LINDA S. HEARD
Families fall out with each other all the time, but very often the ties of blood prevail. On the occasions they don’t, it’s a “lose-lose situation” for all. The same could be said for the spat between certain Gulf Cooperation Council states (Saudi Arabia, the United Arab Emirates and Bahrain) and Qatar resulting in the shock withdrawal of ambassadors.
That’s all in the past now thanks to the determination of the rulers involved to mend fences. It was undoubtedly the right decision. United we stand, divided we fall, is not just some quaint old saying; it has its basis in truth. That’s why nations in Europe, Southeast Asia and South America have formed economic, military and diplomatic blocs affording strength and mutual benefits in ways they otherwise wouldn’t have.
Gulf countries may be sovereign countries but tribal ties go beyond borders. Many of the larger tribes are scattered throughout the Gulf region and, besides, this is not an era that lends itself to rancorous splits between neighbors, thus playing into the hands of those who would divide and rule.
There is, without doubt, a healthy spirit of competition between Gulf states vis-à-vis the economy, influence on the world’s state, standards of living and a race to see which country can build the most spectacular infrastructure or is nominated to host world-class sporting events. But on the macro level, Saudi Arabia and its Gulf allies face the same threats from extremist ideologies, the so-called Islamic State (Daesh) — that controls major swathes of Iraq and Syria — and Iran, which uses proxy militias and subservient governments to dominate parts of the Arab world. It’s no exaggeration to say that the current talks between Tehran and world powers over Iran’s nuclear capabilities could bring about a greater détente in the long run. At the very least that would empower the Iranians in many different spheres, perhaps to the detriment of regional Sunni states — especially if, the US seals a behind-the-door geopolitical “Grand Bargain” with the ayatollahs in Qom, as some in the area fear at a time when American foreign policy is pivoting eastwards.
Moreover, Arab oil has lost some of its gloss for Washington that’s succeeded not only in being energy self-sufficient but is also exporting and is set to the world’s number one producer of oil next year. This fact alone, negatively impacts the bargaining chips that oil-producing Arab countries have wielded since oil was discovered within the region in the early years of the 20th Century.
To sum up the above points, Sunni states can no longer trust the superpower’s intentions. And let’s be frank, US interventions over the last decade, waged ostensibly to eradicate terrorists or to impose democratic systems, while military successes, have turned out to be ill thought out with regards to consequences. They’ve rather spawned sectarianism and terrorism, which, in turn, have forced some governments to shelve budding democratic practices in favor of security measures.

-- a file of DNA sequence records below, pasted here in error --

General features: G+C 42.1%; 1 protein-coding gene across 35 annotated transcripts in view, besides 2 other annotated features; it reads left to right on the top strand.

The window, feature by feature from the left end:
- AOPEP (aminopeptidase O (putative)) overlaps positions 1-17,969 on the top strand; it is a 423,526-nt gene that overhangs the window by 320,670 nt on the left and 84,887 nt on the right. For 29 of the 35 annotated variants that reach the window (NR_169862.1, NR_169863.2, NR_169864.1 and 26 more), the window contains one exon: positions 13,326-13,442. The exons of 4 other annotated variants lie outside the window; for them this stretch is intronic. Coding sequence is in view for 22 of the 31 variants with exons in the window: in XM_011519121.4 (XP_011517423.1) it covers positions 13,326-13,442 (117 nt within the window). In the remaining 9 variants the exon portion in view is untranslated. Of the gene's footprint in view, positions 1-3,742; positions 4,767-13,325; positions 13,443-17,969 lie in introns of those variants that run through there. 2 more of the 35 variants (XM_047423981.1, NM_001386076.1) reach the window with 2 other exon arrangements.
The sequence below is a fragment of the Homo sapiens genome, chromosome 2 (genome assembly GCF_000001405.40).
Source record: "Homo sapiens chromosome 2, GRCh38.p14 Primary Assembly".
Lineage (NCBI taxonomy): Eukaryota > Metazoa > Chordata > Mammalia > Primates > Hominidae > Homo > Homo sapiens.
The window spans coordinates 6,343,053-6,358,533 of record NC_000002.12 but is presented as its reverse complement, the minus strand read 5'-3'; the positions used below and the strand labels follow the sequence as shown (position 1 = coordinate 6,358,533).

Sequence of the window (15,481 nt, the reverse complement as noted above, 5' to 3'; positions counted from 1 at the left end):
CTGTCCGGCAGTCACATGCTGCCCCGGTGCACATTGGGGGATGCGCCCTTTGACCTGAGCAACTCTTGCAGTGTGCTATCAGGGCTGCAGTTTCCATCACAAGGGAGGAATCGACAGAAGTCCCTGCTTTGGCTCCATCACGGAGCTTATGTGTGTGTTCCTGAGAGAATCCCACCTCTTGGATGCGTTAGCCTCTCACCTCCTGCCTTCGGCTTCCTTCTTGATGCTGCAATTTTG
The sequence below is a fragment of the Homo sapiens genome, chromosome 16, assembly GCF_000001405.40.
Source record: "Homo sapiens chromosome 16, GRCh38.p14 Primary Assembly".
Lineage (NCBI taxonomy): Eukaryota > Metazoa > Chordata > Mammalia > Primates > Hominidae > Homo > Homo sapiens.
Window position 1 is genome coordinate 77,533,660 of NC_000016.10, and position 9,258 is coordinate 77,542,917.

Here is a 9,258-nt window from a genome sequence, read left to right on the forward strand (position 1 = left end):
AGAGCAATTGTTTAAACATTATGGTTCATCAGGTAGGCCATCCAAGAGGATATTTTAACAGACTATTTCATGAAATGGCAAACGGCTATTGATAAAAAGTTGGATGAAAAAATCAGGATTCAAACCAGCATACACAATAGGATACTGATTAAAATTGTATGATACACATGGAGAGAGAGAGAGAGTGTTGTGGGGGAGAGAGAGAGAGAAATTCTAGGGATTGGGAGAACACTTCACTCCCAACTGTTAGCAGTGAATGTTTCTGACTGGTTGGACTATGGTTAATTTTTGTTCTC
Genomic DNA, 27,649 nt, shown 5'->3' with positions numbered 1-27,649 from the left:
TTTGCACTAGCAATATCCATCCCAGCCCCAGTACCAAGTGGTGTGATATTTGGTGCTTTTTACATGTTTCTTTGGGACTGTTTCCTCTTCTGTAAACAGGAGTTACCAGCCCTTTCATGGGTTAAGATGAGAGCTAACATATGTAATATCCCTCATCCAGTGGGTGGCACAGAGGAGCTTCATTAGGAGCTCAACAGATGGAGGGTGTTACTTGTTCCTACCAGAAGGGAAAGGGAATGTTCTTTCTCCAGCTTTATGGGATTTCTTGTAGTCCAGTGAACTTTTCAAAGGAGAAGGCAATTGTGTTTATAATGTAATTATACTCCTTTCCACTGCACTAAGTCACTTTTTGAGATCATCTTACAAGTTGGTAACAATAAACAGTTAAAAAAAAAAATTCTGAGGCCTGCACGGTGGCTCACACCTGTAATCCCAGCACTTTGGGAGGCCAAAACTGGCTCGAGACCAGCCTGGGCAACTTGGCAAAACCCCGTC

Slowly but surely, a de facto Sunni Arab bloc is in the process of being created. Saudi Arabia, the UAE, Kuwait, Bahrain, Jordan and Egypt, all see eye-to-eye on issues of national security and all are committed to furthering peace between Israelis and Palestinians. Bringing Qatar into the fold would be a wise step. The relationship between Doha and Cairo remains fraught but, in recent days, there’s been a sea change in the willingness of both parties to find common ground. President El-Sissi is reportedly contemplating pardoning convicted Al-Jazeera reporters. For his part, the Emir of Qatar Sheikh Tamim bin Hamad Al-Thani has tentatively reached out to the Egyptian government and, by all accounts, has pledged his support for the new Egyptian order.
The idea of Arab unity that was hitherto deemed a near impossibility is the only sensible way forward. In a world where the unthinkable occurs daily, old paradigms are no longer feasible — and it appears that the GCC has finally woken-up to that reality. Being mulled is a military pact between the Kingdom, the UAE, Kuwait and Egypt, which boasts the largest armed forces in Africa and the Middle East. Also being considered is a joint force tasked with interceding in hot spots before they erupt into conflagrations. The advanced weaponry and intelligence gathering capabilities of Gulf countries partnered with Egypt’s navy and air force would, indeed, be a force to be reckoned with.